Material submitted by his son Bruce Womack


Site edited and maintained by Doug Cook

Contacts from 97th BG and 414th Squadron Welcome!



Last Update January 22, 2009



Tech. Sgt. Ray Womack arrived in Algeria with the 414th in Jan 1943 and was grounded (Tunisia) with 50 completed combat missions in July same year.


Tech. Sgt. Ray Womack Biographical Sketch


B-17 #223   ‘THER-N-BAK’  414th BS 

L-R crew: James V. Wiseman (Co-Pilot ), Capt. Truman W. Cummings (Pilot), Pope (Waist Gunner), Ray Womack (Top Turret/Flight Engineer), Merlin J. Shields (Navigator),  Albert L. Sample (Bombardier), bottom row, L-R, Spaulding (radio Op), Jones (Ball Turret) and Madden (Tail Gunner)


B-17 #223   ‘THER-N-BAK’  414th BS 

L-R, Shields (Navigator), Wiseman (Co-Pilot), Spaulding (Radio Op), Madden (Tail Gunner), Pope (Waist Gunner), Ray Womack (Top Turret/Flight Engineer), Jones (Ball Turret), Sample (Bombardier), and Cummings (Pilot.)   Ground crew are seated.


“My father was Sgt Raymond M Womack, 97th Bomb Group, 414th Squadron, Flight Engineer on B-17 # 223 Ther-N-Bak.  On or about 3-7-43, on a mission to attack a convoy off Bizerte, Tunisia, Ther-N-Bak was shot up by ME-109s. Lt. Clausen, the Co-Pilot,  took a round through the shoulder and the aircraft lost hydraulics and crash landed at a British fighter base on the coast. The landing strip was too short for the bomber and according to my dad, they headed into the desert at about 70 mph. They were stopped by the sand. When the Brits reached the plane, red hydraulic fluid was pouring out Ther-N-Bak and the rescuers thought it was blood. I have photos of plane being rescued and of the shot-up windscreen, the bullet that got Clausen. My dad never heard if he lived or died, but always wondered. [Notes from W.L. Ross confirm Clausen was wounded and sent home.] Ther-N-Bak was able to be flown back to Algeria where it completed 50 missions in July of 43.”    Bruce Womack   Jan, 2009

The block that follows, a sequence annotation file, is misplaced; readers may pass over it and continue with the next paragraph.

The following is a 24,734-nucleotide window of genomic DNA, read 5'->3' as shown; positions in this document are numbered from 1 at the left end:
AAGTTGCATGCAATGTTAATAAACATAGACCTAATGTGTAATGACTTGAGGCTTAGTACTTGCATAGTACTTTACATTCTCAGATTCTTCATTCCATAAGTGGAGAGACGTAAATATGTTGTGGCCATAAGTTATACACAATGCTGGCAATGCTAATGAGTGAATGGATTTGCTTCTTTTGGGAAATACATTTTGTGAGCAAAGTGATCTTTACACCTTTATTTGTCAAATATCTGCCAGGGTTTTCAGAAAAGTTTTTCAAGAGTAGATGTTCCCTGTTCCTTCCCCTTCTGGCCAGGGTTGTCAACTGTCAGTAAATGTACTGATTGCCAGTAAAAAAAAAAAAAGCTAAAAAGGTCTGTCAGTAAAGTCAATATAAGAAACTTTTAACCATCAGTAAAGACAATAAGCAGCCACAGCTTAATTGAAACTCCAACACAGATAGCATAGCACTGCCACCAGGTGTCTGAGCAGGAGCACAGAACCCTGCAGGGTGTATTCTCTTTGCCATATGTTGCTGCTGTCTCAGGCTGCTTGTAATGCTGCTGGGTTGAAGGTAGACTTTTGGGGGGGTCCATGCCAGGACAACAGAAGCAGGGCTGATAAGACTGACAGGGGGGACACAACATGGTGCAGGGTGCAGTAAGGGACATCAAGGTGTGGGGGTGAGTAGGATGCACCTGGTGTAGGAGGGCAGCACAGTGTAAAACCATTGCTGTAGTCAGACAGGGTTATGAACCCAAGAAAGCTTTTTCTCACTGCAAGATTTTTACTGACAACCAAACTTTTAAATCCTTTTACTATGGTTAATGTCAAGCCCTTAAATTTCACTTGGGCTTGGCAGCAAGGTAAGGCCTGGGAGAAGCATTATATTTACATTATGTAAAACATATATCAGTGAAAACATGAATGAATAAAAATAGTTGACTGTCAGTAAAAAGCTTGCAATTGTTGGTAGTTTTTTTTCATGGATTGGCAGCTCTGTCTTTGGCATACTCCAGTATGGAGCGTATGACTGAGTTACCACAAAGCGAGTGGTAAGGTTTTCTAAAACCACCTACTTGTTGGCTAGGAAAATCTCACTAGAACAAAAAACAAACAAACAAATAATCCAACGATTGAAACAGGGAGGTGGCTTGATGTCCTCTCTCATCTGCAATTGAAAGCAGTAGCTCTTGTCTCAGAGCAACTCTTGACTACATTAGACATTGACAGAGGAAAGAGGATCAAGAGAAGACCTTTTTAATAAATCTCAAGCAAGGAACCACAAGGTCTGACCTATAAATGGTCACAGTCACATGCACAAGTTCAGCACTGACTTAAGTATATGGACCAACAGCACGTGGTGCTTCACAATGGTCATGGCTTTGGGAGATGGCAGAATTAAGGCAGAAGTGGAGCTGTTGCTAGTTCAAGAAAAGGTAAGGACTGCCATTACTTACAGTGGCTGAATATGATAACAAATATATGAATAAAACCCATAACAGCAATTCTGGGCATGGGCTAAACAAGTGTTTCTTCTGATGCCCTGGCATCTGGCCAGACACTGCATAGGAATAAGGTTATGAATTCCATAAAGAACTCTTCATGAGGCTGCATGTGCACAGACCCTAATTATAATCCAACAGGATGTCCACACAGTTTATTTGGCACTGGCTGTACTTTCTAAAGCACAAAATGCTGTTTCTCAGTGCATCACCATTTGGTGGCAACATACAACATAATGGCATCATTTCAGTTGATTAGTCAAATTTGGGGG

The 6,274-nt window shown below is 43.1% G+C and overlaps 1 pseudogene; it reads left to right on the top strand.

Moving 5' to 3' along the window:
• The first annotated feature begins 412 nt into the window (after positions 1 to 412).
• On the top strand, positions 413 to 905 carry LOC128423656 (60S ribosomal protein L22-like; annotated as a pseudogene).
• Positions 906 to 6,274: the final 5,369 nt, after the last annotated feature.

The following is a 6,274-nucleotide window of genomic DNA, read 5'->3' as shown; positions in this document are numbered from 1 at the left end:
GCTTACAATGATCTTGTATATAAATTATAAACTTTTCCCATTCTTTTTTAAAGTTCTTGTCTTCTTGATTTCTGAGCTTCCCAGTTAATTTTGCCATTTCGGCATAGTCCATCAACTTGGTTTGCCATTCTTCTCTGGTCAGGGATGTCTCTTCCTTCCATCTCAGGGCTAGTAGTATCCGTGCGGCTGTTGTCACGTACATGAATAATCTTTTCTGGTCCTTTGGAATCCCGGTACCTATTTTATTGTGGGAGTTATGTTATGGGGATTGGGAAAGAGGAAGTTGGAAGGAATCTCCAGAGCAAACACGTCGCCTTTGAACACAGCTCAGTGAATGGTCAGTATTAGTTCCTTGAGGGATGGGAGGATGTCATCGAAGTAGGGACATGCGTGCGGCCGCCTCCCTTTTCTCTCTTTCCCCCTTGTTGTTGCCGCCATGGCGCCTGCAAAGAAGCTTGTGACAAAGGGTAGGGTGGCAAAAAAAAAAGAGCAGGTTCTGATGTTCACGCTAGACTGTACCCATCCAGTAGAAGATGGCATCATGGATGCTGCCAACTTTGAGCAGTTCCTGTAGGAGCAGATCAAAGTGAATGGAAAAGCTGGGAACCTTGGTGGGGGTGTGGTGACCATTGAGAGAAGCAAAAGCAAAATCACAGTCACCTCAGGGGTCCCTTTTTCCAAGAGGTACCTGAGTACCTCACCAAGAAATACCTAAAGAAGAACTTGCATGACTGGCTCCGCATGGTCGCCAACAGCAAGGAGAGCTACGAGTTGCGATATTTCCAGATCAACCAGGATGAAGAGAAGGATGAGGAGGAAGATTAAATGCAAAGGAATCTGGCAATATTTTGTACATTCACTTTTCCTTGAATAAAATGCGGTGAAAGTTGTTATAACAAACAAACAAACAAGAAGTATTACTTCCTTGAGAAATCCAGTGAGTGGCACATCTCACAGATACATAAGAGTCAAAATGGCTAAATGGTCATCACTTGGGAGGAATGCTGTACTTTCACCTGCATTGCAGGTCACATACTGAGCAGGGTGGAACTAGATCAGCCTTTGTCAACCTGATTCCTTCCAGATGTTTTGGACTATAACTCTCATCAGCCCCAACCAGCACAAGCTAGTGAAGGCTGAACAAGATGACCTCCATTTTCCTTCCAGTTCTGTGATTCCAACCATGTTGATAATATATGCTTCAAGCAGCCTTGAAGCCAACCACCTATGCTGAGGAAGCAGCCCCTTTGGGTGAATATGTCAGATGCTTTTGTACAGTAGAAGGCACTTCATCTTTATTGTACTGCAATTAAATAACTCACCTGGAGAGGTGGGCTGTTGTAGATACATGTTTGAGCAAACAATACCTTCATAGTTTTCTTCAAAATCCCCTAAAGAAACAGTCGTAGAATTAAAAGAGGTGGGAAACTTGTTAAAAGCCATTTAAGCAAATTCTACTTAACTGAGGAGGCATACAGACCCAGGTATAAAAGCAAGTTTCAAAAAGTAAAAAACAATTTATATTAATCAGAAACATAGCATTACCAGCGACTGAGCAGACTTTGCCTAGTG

B-17 # 223 ‘Ther-N-Bak  being towed out of the sand after an emergency landing (above).


Sgt. Ray Womack with B-17 # 223 ‘Ther-N-Bak  ME-109 bullet hole in cockpit where Copilot Lt. Clausen was hit.

 Notes from W.L. Ross confirm Clausen was wounded and sent home.


Lt. Clausen Copilot


B-17 #223   ‘THER-N-BAK’  414th BS  Merlin J. Shields (Navigator),  




Waist Gunner Pope



Tail Gunner Madden


414th Squadron Home in the Algerian or Tunisian Desert


“Armed and Dangerous”  Womack with Thompson machine gun and Spaulding with what appears to be a Springfield Rifle.


The men in the trench are, L-R, Madden, Womack, Pope, Jones, Unknown, and Spaulding.



Target:  Gerbini  Aerodrome, Sicily    Actual Bomb photo is Catania Fontanarossa

[The target identified] as Gerbini is actually the Catania airfield (Fontanarossa), which was and remains a dual-use civ-mil facility.  Gerbini, which was actually a complex of several (up to 12) grass fields, is further inland from the coast.  The  Sigonella airfield used today by the Italian Air Force and the U.S. Navy (under NATO) was one of the  satellite fields of the Gerbini complex. Gerbini proper was located to the north-west of Sigonella.  Both are around 10 miles from Catania Fontanarossa.

Ciao from Catania!        Thanks to submission by


Catania Fontanarossa, Sicily  today


Target:  Catania Marshaling Yard, Sicily   


Catania, Sicily  today



Target:  Trapani Harbor, Sicily


Trapani Harbor today


Target:  Naples, Italy Marshalling Yard


Naples, Italy today












Letter of Recommendation from B-17 Pilot Capt. Cummings



North Africa Campaign Video

414th Squadron Index